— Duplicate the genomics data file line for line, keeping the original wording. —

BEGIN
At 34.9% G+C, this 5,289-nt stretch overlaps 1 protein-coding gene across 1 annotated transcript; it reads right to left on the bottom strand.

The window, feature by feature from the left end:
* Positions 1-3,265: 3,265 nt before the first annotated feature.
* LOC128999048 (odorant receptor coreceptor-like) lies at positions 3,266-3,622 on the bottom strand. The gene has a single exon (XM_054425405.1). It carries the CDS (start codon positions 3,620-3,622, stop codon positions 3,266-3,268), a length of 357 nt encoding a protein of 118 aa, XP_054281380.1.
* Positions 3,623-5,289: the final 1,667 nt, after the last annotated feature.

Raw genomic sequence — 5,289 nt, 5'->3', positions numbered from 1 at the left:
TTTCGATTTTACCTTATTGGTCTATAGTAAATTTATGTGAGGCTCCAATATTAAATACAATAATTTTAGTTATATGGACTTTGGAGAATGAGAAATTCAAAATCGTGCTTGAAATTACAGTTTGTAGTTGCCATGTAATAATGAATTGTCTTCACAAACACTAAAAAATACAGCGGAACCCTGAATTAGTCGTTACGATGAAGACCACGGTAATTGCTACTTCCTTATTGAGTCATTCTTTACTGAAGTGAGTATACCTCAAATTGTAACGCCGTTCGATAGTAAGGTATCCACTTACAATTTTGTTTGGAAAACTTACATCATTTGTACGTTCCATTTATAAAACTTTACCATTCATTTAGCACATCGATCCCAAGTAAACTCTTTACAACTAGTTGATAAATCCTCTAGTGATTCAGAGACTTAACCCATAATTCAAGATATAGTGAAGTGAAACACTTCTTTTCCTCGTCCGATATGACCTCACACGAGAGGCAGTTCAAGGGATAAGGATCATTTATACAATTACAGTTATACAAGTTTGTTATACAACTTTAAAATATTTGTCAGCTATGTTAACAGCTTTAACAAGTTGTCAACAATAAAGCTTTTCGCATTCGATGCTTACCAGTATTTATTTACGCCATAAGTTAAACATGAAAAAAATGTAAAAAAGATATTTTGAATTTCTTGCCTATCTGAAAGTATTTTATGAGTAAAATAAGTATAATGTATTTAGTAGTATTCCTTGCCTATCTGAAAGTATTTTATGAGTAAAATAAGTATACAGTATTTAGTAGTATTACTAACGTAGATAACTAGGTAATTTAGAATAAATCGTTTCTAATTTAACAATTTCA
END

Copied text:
At 34.9% G+C, this 5,289-nt stretch overlaps 1 protein-coding gene across 1 annotated transcript; it reads right to left on the bottom strand.

The window, feature by feature from the left end:
* Positions 1-3,265: 3,265 nt before the first annotated feature.
* LOC128999048 (odorant receptor coreceptor-like) lies at positions 3,266-3,622 on the bottom strand. The gene has a single exon (XM_054425405.1). It carries the CDS (start codon positions 3,620-3,622, stop codon positions 3,266-3,268), a length of 357 nt encoding a protein of 118 aa, XP_054281380.1.
* Positions 3,623-5,289: the final 1,667 nt, after the last annotated feature.

Raw genomic sequence — 5,289 nt, 5'->3', positions numbered from 1 at the left:
TTTCGATTTTACCTTATTGGTCTATAGTAAATTTATGTGAGGCTCCAATATTAAATACAATAATTTTAGTTATATGGACTTTGGAGAATGAGAAATTCAAAATCGTGCTTGAAATTACAGTTTGTAGTTGCCATGTAATAATGAATTGTCTTCACAAACACTAAAAAATACAGCGGAACCCTGAATTAGTCGTTACGATGAAGACCACGGTAATTGCTACTTCCTTATTGAGTCATTCTTTACTGAAGTGAGTATACCTCAAATTGTAACGCCGTTCGATAGTAAGGTATCCACTTACAATTTTGTTTGGAAAACTTACATCATTTGTACGTTCCATTTATAAAACTTTACCATTCATTTAGCACATCGATCCCAAGTAAACTCTTTACAACTAGTTGATAAATCCTCTAGTGATTCAGAGACTTAACCCATAATTCAAGATATAGTGAAGTGAAACACTTCTTTTCCTCGTCCGATATGACCTCACACGAGAGGCAGTTCAAGGGATAAGGATCATTTATACAATTACAGTTATACAAGTTTGTTATACAACTTTAAAATATTTGTCAGCTATGTTAACAGCTTTAACAAGTTGTCAACAATAAAGCTTTTCGCATTCGATGCTTACCAGTATTTATTTACGCCATAAGTTAAACATGAAAAAAATGTAAAAAAGATATTTTGAATTTCTTGCCTATCTGAAAGTATTTTATGAGTAAAATAAGTATAATGTATTTAGTAGTATTCCTTGCCTATCTGAAAGTATTTTATGAGTAAAATAAGTATACAGTATTTAGTAGTATTACTAACGTAGATAACTAGGTAATTTAGAATAAATCGTTTCTAATTTAACAATTTCA